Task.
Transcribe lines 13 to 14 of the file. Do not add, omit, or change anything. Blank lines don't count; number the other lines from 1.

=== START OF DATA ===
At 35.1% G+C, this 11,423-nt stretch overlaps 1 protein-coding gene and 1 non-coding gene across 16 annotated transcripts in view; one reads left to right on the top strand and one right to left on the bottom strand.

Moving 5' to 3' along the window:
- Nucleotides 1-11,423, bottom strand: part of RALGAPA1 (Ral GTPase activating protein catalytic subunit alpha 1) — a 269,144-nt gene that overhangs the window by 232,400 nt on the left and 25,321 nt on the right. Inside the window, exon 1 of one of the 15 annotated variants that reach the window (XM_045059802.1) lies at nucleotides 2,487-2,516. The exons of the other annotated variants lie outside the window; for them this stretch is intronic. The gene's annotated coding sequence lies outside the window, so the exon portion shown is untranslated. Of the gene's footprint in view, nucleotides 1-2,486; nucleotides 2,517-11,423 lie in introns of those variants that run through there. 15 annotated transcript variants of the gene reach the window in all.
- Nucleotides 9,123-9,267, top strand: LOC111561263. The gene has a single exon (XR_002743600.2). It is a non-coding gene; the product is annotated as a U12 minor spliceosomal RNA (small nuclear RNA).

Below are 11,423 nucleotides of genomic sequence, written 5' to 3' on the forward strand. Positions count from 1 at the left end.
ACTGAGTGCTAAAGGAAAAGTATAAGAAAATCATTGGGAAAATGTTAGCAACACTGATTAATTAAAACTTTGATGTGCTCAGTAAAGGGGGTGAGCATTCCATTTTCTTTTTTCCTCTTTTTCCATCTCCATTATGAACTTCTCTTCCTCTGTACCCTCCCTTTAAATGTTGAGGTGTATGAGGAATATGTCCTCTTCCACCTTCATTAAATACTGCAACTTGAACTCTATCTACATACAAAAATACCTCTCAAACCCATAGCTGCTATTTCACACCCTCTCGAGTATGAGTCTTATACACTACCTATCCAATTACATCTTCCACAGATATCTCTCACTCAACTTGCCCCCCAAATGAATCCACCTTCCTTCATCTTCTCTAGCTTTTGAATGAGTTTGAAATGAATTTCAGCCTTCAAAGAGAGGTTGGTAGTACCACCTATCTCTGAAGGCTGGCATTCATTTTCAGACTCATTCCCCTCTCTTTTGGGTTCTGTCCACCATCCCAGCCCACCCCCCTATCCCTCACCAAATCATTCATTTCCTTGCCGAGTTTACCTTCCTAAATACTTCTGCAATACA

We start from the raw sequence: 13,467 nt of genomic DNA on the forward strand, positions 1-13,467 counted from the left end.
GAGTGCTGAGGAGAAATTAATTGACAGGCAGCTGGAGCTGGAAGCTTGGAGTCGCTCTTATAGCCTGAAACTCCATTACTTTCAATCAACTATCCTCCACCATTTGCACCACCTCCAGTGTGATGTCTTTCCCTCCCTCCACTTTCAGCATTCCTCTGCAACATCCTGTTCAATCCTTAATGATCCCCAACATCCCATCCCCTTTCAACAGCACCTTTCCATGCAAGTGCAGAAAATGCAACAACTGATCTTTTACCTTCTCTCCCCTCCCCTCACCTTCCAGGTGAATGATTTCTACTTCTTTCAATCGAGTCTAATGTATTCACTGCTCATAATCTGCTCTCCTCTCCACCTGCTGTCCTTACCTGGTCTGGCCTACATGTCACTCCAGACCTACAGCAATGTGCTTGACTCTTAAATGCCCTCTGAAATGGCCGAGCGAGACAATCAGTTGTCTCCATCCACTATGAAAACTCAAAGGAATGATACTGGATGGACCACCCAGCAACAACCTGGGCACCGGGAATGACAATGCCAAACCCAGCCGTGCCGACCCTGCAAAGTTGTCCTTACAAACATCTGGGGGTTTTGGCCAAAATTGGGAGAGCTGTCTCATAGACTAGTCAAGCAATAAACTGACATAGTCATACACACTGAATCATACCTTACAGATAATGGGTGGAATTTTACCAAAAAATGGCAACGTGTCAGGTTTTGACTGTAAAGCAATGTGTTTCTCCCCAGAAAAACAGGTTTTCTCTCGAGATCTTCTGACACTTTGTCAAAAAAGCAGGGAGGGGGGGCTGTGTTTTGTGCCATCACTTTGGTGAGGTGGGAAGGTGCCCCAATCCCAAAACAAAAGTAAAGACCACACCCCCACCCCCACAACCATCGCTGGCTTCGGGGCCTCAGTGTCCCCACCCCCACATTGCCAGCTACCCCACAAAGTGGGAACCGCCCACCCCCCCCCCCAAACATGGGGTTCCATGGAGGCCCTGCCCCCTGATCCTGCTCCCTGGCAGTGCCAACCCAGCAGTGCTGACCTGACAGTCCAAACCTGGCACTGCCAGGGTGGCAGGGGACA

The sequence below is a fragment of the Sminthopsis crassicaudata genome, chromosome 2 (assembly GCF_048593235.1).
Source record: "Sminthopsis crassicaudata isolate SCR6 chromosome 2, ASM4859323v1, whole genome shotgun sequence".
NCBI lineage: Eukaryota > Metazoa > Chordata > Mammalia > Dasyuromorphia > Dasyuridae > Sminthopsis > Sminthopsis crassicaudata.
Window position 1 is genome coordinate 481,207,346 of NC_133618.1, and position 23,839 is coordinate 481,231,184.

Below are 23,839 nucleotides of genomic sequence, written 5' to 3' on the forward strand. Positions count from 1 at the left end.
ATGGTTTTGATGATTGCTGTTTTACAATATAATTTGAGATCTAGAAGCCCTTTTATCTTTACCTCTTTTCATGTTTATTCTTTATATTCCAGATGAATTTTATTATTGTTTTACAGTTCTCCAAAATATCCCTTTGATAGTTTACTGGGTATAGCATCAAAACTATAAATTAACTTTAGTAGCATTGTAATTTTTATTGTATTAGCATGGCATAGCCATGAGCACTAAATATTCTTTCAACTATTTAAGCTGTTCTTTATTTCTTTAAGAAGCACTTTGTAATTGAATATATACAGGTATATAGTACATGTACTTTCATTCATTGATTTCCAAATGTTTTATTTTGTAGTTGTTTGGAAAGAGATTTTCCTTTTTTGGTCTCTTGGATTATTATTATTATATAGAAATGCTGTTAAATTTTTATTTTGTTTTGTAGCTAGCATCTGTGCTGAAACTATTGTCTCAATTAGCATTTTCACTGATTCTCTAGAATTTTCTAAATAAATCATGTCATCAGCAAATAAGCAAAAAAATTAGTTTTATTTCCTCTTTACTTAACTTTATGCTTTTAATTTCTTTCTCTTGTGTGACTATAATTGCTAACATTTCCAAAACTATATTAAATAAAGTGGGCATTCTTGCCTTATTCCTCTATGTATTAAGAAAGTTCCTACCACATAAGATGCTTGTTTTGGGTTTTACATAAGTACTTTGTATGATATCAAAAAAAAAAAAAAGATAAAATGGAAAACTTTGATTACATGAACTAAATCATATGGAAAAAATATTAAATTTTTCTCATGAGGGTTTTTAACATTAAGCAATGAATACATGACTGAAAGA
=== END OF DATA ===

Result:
Below are 23,839 nucleotides of genomic sequence, written 5' to 3' on the forward strand. Positions count from 1 at the left end.
ATGGTTTTGATGATTGCTGTTTTACAATATAATTTGAGATCTAGAAGCCCTTTTATCTTTACCTCTTTTCATGTTTATTCTTTATATTCCAGATGAATTTTATTATTGTTTTACAGTTCTCCAAAATATCCCTTTGATAGTTTACTGGGTATAGCATCAAAACTATAAATTAACTTTAGTAGCATTGTAATTTTTATTGTATTAGCATGGCATAGCCATGAGCACTAAATATTCTTTCAACTATTTAAGCTGTTCTTTATTTCTTTAAGAAGCACTTTGTAATTGAATATATACAGGTATATAGTACATGTACTTTCATTCATTGATTTCCAAATGTTTTATTTTGTAGTTGTTTGGAAAGAGATTTTCCTTTTTTGGTCTCTTGGATTATTATTATTATATAGAAATGCTGTTAAATTTTTATTTTGTTTTGTAGCTAGCATCTGTGCTGAAACTATTGTCTCAATTAGCATTTTCACTGATTCTCTAGAATTTTCTAAATAAATCATGTCATCAGCAAATAAGCAAAAAAATTAGTTTTATTTCCTCTTTACTTAACTTTATGCTTTTAATTTCTTTCTCTTGTGTGACTATAATTGCTAACATTTCCAAAACTATATTAAATAAAGTGGGCATTCTTGCCTTATTCCTCTATGTATTAAGAAAGTTCCTACCACATAAGATGCTTGTTTTGGGTTTTACATAAGTACTTTGTATGATATCAAAAAAAAAAAAAAGATAAAATGGAAAACTTTGATTACATGAACTAAATCATATGGAAAAAATATTAAATTTTTCTCATGAGGGTTTTTAACATTAAGCAATGAATACATGACTGAAAGA